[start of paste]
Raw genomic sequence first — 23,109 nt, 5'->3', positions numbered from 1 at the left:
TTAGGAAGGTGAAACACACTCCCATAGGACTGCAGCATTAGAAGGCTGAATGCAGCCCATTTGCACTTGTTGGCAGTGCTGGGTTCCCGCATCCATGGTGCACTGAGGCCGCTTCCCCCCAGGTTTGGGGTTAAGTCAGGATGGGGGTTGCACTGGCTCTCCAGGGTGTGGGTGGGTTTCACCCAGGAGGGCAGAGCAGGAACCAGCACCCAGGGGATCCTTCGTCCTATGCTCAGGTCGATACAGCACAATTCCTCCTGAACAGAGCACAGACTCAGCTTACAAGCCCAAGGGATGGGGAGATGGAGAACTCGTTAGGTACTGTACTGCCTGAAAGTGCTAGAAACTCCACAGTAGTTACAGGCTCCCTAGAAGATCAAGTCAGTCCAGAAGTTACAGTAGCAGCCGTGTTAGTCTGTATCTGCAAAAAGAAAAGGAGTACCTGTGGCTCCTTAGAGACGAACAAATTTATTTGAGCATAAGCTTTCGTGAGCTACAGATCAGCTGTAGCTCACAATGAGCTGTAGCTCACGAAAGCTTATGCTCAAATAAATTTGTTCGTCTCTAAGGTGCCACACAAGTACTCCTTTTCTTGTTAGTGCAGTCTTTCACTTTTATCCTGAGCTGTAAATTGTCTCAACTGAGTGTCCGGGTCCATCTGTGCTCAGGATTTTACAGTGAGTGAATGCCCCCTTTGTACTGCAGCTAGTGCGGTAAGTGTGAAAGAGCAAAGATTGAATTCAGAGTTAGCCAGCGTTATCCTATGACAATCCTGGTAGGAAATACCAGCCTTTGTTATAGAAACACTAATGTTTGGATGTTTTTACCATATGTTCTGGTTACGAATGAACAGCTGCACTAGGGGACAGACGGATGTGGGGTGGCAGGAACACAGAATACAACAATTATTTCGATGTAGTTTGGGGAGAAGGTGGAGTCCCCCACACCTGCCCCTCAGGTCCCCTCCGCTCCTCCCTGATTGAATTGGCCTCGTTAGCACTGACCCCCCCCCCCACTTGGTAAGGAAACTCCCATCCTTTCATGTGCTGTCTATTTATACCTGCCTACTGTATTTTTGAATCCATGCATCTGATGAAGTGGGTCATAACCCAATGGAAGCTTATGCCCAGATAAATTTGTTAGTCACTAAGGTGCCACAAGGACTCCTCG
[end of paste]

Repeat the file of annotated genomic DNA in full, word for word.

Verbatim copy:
Raw genomic sequence first — 23,109 nt, 5'->3', positions numbered from 1 at the left:
TTAGGAAGGTGAAACACACTCCCATAGGACTGCAGCATTAGAAGGCTGAATGCAGCCCATTTGCACTTGTTGGCAGTGCTGGGTTCCCGCATCCATGGTGCACTGAGGCCGCTTCCCCCCAGGTTTGGGGTTAAGTCAGGATGGGGGTTGCACTGGCTCTCCAGGGTGTGGGTGGGTTTCACCCAGGAGGGCAGAGCAGGAACCAGCACCCAGGGGATCCTTCGTCCTATGCTCAGGTCGATACAGCACAATTCCTCCTGAACAGAGCACAGACTCAGCTTACAAGCCCAAGGGATGGGGAGATGGAGAACTCGTTAGGTACTGTACTGCCTGAAAGTGCTAGAAACTCCACAGTAGTTACAGGCTCCCTAGAAGATCAAGTCAGTCCAGAAGTTACAGTAGCAGCCGTGTTAGTCTGTATCTGCAAAAAGAAAAGGAGTACCTGTGGCTCCTTAGAGACGAACAAATTTATTTGAGCATAAGCTTTCGTGAGCTACAGATCAGCTGTAGCTCACAATGAGCTGTAGCTCACGAAAGCTTATGCTCAAATAAATTTGTTCGTCTCTAAGGTGCCACACAAGTACTCCTTTTCTTGTTAGTGCAGTCTTTCACTTTTATCCTGAGCTGTAAATTGTCTCAACTGAGTGTCCGGGTCCATCTGTGCTCAGGATTTTACAGTGAGTGAATGCCCCCTTTGTACTGCAGCTAGTGCGGTAAGTGTGAAAGAGCAAAGATTGAATTCAGAGTTAGCCAGCGTTATCCTATGACAATCCTGGTAGGAAATACCAGCCTTTGTTATAGAAACACTAATGTTTGGATGTTTTTACCATATGTTCTGGTTACGAATGAACAGCTGCACTAGGGGACAGACGGATGTGGGGTGGCAGGAACACAGAATACAACAATTATTTCGATGTAGTTTGGGGAGAAGGTGGAGTCCCCCACACCTGCCCCTCAGGTCCCCTCCGCTCCTCCCTGATTGAATTGGCCTCGTTAGCACTGACCCCCCCCCCCACTTGGTAAGGAAACTCCCATCCTTTCATGTGCTGTCTATTTATACCTGCCTACTGTATTTTTGAATCCATGCATCTGATGAAGTGGGTCATAACCCAATGGAAGCTTATGCCCAGATAAATTTGTTAGTCACTAAGGTGCCACAAGGACTCCTCG